Fly the plane to the ground.

“Main… Eng…ines…” she grunted.

There was no question, only a momentary delay as Jim hissed with effort from his station. Then he answered her order, his voice hoarse.  “Av… ail… able!”  Indicator lights illuminated on the panel above the throttle assembly. 

There was always fuel left in the main engine tanks on return to earth.  Reaction control thrusters wouldn’t do them any good in the atmosphere.  But burning the engines might shallow their descent.


Jaylen’s eyes were locked on the instruments, but she could see Marty’s hand in her peripheral vision, crawling painfully across the panel between them to the throttle controls.  She could see his grimace, fighting the weight of his arm, now more than eight times its weight on Earth. 

“Lost… Jim…” Perry groaned from behind her.  

But he’d enabled the engines before he passed out.  He might have just saved their lives.

Jaylen shoved the words out.  “Burn… in… Three…”

“Three…” Marty parroted.

“Two…” They said it together.

All color had disappeared from Jaylen’s vision, darkness creeping in from the edges of her sight.  

Perry grunted, “Nine… g’s…” from behind her.

Jaylen fought the searing pain in her arms and shoulders, squeezing the yoke with all her strength.  If her hands came off now, she’d never get them back onto it.  Tears of effort streamed from her eyes.  


Marty roared with the effort and shoved the throttles forward.

The normal few tenths of a second it took for the engines to light seemed to drag out forever.  If they didn’t light, it was over.  

Then she was rammed straight back in her seat.  The g’s dropped off and she heaved in a breath as the orbiters main engines eased their savage angle of descent.

Outside the windows there was nothing but fire, burning atmosphere, too dense to get out of the way as the plunging spacecraft plowed downward through it. 

“What is that!?” Marty hollered.

Beyond the flames there was a… glimmer? Some visual distortion in the air, like a brighter glow that was powerful enough to be visible through the wall of fire.  The burning atmosphere outside seemed to warp, like a heat shimmer in the desert…

There was a flash… 

And a bang… 


What do you listen to when you're writing?

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To me, music is a kind of magic.  There are few other things that have the power to alter people's emotions the way that music does.  And it's instinctive - babies respond to music.  Sometimes strangely and wonderfully so, in the case of our head-banging baby below.


People have asked what I listen to when I write and I think it's a really appropriate question.  I draw tremendous influence from music.  There are particular kinds of music I listen to when I'm writing certain things or am in certain moods.  It's all a part of my creative process.  

For example, I was writing content about the Æsterverse's version of World War One, the Great War, and there were two songs that I had on repeat in my playlists.  As you might imagine, what I was writing was pretty grim stuff.  These songs helped keep the emotional temperature up so that I could get to the emotions I wanted to evoke.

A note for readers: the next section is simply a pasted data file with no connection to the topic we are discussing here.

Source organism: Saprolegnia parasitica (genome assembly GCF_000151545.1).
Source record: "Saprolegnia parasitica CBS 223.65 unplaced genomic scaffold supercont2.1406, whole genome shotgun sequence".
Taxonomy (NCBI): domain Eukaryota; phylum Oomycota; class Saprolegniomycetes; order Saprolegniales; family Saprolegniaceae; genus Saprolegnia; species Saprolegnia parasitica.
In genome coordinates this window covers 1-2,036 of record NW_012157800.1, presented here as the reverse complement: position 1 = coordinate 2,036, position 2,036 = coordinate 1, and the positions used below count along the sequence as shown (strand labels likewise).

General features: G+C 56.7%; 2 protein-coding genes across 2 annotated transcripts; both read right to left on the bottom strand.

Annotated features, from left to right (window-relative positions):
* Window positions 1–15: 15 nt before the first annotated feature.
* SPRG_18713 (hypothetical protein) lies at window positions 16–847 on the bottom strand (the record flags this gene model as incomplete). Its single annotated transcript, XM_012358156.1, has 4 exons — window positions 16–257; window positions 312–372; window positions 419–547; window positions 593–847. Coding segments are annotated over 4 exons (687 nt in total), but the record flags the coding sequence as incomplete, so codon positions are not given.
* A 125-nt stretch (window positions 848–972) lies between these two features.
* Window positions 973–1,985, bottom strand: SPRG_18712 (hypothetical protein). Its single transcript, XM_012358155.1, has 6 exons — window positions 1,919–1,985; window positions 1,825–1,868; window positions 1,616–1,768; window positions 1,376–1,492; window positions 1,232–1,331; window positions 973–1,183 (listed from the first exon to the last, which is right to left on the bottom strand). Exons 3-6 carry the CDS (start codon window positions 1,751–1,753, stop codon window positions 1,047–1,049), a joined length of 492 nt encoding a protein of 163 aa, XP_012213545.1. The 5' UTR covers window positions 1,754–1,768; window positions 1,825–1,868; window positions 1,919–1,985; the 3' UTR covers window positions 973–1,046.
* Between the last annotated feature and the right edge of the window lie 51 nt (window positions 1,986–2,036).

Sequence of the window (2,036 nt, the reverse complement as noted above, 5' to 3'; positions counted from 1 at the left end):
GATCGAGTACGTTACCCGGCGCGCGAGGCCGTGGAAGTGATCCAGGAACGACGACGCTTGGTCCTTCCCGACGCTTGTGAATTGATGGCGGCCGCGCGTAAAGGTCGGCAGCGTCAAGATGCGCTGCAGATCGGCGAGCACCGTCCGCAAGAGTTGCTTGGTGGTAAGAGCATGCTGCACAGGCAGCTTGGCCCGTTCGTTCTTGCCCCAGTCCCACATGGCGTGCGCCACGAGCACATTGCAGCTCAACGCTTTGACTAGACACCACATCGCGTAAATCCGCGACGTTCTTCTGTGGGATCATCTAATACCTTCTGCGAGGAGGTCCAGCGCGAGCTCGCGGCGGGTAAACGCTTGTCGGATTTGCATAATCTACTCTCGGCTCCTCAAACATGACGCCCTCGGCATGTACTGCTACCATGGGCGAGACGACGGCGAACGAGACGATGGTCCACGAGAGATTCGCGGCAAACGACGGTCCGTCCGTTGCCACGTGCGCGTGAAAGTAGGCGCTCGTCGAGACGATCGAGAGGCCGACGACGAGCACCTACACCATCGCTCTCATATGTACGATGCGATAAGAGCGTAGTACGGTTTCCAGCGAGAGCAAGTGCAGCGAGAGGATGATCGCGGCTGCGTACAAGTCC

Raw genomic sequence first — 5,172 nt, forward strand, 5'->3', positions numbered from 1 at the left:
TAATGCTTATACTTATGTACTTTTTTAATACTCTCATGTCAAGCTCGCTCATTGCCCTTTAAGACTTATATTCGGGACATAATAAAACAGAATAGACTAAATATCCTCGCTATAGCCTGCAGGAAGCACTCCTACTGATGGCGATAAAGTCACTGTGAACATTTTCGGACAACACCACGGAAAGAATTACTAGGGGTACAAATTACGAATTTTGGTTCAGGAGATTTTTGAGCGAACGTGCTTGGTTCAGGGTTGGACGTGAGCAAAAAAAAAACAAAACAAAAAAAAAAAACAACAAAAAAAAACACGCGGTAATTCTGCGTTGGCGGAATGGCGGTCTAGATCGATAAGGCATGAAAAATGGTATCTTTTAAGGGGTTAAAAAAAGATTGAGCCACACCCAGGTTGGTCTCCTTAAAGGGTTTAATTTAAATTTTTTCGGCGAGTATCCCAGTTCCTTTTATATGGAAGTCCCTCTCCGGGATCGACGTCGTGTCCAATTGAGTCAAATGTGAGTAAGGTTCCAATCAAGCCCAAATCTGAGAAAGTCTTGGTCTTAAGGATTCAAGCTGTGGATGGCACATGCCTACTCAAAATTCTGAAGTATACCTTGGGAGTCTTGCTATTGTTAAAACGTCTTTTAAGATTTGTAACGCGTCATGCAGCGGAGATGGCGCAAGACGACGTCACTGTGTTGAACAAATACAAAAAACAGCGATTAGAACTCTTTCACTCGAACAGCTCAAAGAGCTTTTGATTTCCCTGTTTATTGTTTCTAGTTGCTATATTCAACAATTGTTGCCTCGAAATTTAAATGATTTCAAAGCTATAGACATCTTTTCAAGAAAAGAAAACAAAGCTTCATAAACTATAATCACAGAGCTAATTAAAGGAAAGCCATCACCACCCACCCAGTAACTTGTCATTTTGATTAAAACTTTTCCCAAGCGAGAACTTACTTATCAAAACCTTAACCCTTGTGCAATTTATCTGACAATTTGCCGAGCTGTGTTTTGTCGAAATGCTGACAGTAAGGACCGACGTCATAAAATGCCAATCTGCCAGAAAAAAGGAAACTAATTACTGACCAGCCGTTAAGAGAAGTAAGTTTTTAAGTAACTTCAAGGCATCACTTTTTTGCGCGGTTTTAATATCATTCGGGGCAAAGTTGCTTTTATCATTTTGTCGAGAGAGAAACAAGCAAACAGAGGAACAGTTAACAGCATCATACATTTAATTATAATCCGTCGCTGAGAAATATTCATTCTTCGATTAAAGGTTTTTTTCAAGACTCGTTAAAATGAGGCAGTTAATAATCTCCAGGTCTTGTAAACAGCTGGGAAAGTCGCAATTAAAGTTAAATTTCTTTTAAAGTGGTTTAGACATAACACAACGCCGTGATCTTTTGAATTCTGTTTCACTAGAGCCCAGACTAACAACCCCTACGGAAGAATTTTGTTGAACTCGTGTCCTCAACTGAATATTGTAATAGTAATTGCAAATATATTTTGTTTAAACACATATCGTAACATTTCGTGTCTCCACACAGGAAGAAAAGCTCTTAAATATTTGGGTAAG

Within Temptation - Our Solemn Hour

VNV Nation - Nemesis

I tend to listen Pandora and Youtube 'soundtrack' mixes most of the time.  Audiomachine, Two Steps from Hell and Thomas Bergerson are some of my favorites.


Audiomachine - An Unfinished Life (Pandora 'Siren' version) is one of the most emotional pieces of music I've ever heard.  I don't know why this particular piece of music hits me so hard, but it does - every time I listen to it.  I hear loss and sacrifice playing out when I listen to it; nobility, cowardice, fear.  This music has supported, inspired and deepened so many scenes I've written. 

Audiomachine- Legacy of the Lost - This piece of music is tied to one of the most pivotal events in the of history in the Æsterverse.  The æstership Forger Perseus is disabled in battle.  Without power to fight against the strong currents, she is dragged toward the wall of an æster storm, which will surely destroy her.  Perseus' sister ship, Forger Agamemnon ties onto her with tow cables and grapples in an attempt to save her.  Forger Agamemnon's captain, "Edger" Lancaster, and Perseus' captain Sam Ward are lifelong friends.  Edger continues to fight to save Perseus even as they come under attack by enemy ships.  Tied onto her wounded sister and unable to maneuver, Forger Agamemnon is a sitting duck.  But Edger refuses to abandon his friend, even when Sam Ward demands he leave them.  Captain Ward finally orders the tow cables and grapples cut, sending the transmission, "I'll be damned If I will drag Agamemnon down with us!"  Sam Ward's sacrifice of Forger Perseus and her crew gives Edger and Forger Agamemnon a fighting chance.  It begins the saga of one of the most storied ships and captains in the history of the æsterverse and gives rise to the toast shared by all Forger crews, "Remember the Perseus!"   

I do listen to film soundtracks, or at least parts of them, but generally I go for things that don't have specific imagery for me yet.  They give me space to fill in what the music is telling me.